“The first students were from Pennsylvania, Texas and New Mexico,” Bean said. “Janet McKeever was the first and only graduate of the class of 1916,” she said. “Edith was the head of the school from the beginning, and Octavius took care of the finances, but was also deeply involved in the students’ lives. The students adored him and called him Uncle Marvin.”
Bean’s research dug up some remarkable details. In the 1916-1917 school year, 21 faculty taught classes to 15 students, three students graduated and one student transferred to Bryn Mawr College. The faculty taught courses in Latin, German, Greek, English, English diction, French, science, Italian, Spanish, history, mathematics, piano, voice, violin, harp, music appreciation, art, domestic science and sewing, dancing and athletics.
Edith Harcum also had 24 music pupils. Her sister, Dr. Orie Latham Hatcher, was an adviser to the school as were as Dr. Cornelia Gaskins Harcum, director of Latin at Vassar College; Henry Labarre Jayne, a Philadelphia attorney and professor of government at Harvard University; and John Frederick Lewis, president of the Pennsylvania of Fine Arts.
This continued until Octavius was killed in a car accident in 1920. “A student from the class of 1920, Estill Winfree Barksdale, recalled that there was no graduation service that year,” Bean said. But in fall 1921, Edith reopened the school, remaining president until her retirement in 1952.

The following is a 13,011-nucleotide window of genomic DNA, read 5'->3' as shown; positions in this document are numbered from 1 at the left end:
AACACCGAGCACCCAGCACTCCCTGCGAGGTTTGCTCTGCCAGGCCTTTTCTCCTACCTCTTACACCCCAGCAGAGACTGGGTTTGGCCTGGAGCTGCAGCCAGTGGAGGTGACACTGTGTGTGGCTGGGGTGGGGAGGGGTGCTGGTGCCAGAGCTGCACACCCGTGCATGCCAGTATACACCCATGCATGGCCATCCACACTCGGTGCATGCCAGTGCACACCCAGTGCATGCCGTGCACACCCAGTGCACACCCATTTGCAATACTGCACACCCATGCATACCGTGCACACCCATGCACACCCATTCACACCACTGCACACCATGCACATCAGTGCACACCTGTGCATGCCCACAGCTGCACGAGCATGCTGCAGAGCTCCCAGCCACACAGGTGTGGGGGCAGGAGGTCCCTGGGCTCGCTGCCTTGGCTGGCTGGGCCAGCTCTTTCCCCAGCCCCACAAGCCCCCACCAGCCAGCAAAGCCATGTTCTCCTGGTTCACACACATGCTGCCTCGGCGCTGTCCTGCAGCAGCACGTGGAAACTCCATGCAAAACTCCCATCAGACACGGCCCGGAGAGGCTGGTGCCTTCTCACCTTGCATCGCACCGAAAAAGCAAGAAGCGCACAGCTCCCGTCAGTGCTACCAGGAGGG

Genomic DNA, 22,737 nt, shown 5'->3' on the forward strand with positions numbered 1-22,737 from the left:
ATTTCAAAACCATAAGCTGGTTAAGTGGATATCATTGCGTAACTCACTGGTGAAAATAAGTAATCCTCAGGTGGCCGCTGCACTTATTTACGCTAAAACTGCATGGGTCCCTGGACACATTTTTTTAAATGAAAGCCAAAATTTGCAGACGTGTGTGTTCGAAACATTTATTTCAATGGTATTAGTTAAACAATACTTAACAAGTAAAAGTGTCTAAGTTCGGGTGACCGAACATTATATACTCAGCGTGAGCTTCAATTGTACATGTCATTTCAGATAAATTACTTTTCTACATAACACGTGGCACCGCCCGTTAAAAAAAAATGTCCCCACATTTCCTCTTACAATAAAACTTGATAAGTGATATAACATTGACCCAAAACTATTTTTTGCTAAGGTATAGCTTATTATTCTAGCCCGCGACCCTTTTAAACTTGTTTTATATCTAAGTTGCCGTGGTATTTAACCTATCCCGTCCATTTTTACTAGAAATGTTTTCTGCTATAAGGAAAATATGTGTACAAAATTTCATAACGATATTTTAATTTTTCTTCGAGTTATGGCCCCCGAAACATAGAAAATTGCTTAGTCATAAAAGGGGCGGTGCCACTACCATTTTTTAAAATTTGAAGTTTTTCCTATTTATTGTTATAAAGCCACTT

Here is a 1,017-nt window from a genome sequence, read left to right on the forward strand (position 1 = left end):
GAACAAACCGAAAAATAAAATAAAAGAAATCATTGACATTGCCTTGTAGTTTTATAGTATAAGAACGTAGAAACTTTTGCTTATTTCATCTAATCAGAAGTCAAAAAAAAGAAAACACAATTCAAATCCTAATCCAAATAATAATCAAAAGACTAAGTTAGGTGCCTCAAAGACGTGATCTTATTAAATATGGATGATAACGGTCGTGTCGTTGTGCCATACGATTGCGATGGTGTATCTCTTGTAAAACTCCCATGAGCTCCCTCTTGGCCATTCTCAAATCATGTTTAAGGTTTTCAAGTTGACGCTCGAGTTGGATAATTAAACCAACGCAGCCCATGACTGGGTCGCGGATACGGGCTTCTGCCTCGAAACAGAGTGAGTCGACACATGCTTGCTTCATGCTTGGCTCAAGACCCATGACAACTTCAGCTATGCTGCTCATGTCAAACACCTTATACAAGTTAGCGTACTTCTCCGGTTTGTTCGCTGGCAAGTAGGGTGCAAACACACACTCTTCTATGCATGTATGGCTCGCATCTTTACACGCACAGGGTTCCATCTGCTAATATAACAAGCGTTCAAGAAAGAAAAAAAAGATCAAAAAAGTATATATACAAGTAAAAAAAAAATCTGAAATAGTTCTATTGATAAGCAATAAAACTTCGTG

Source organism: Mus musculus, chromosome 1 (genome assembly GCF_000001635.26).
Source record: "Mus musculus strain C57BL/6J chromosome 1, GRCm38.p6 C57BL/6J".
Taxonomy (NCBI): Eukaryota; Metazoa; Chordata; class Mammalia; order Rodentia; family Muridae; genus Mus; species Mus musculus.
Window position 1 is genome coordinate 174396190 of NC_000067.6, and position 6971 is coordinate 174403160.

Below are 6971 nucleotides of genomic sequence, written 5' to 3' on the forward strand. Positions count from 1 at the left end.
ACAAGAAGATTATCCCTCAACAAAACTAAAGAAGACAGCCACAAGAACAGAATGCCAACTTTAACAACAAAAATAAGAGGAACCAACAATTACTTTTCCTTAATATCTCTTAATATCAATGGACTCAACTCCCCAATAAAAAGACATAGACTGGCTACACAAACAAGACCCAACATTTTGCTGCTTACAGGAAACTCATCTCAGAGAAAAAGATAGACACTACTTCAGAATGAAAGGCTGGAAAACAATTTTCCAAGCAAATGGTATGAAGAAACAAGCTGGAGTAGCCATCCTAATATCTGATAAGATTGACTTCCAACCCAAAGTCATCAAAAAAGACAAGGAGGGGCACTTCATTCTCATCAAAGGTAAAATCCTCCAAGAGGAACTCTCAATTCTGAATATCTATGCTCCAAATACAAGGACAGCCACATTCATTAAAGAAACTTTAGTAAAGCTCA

In 1917, the Harcums had constructed a large Greek Revival building, Melville Hall, which today holds the school’s administration offices. But in 1917, this building housed the classrooms, dormitory and private residence of the Harcums. As the school grew, it acquired 12 houses along Montgomery Avenue. By 1954, the school had purchased five more buildings, including Hatcher Hall, which once was the home of Samuel Rea, a president of the Pennsylvania Railroad.
But in the early 1950s, enrollment dropped, and on July 7, 1952, Edith Harcum filed for bankruptcy. However, Harcum College would survive. The Junto School, a progressive Philadelphia institution operated by Phillip Klein, purchased the school at a public sale for $125,000.
This ushered in a new and modern era for the school.
The new owners wanted to create an adult residential education program independent of the Junto. Anew board was formed with five members from the Junto School, including Dr. Philip and Dr. Henry Klein and educators from Haverford College and Bryn Mawr College.
The board decided that Harcum should continue to operate as a woman’s college. They also decided to experiment with a weekend residential school on the propriety. Classes began on Friday night and ended on Sunday afternoon. The cost for the weekend was $18 and included meals.
Today the school is no longer sexually segregated, but still helps its 500-some students not only gain an education but prepare for a vocation.
“Our present curriculum represents what Edith started. It isn’t so unusual today, and our students aren’t just the rich young ladies they were then,” Bean said. “But our ideas are the same.”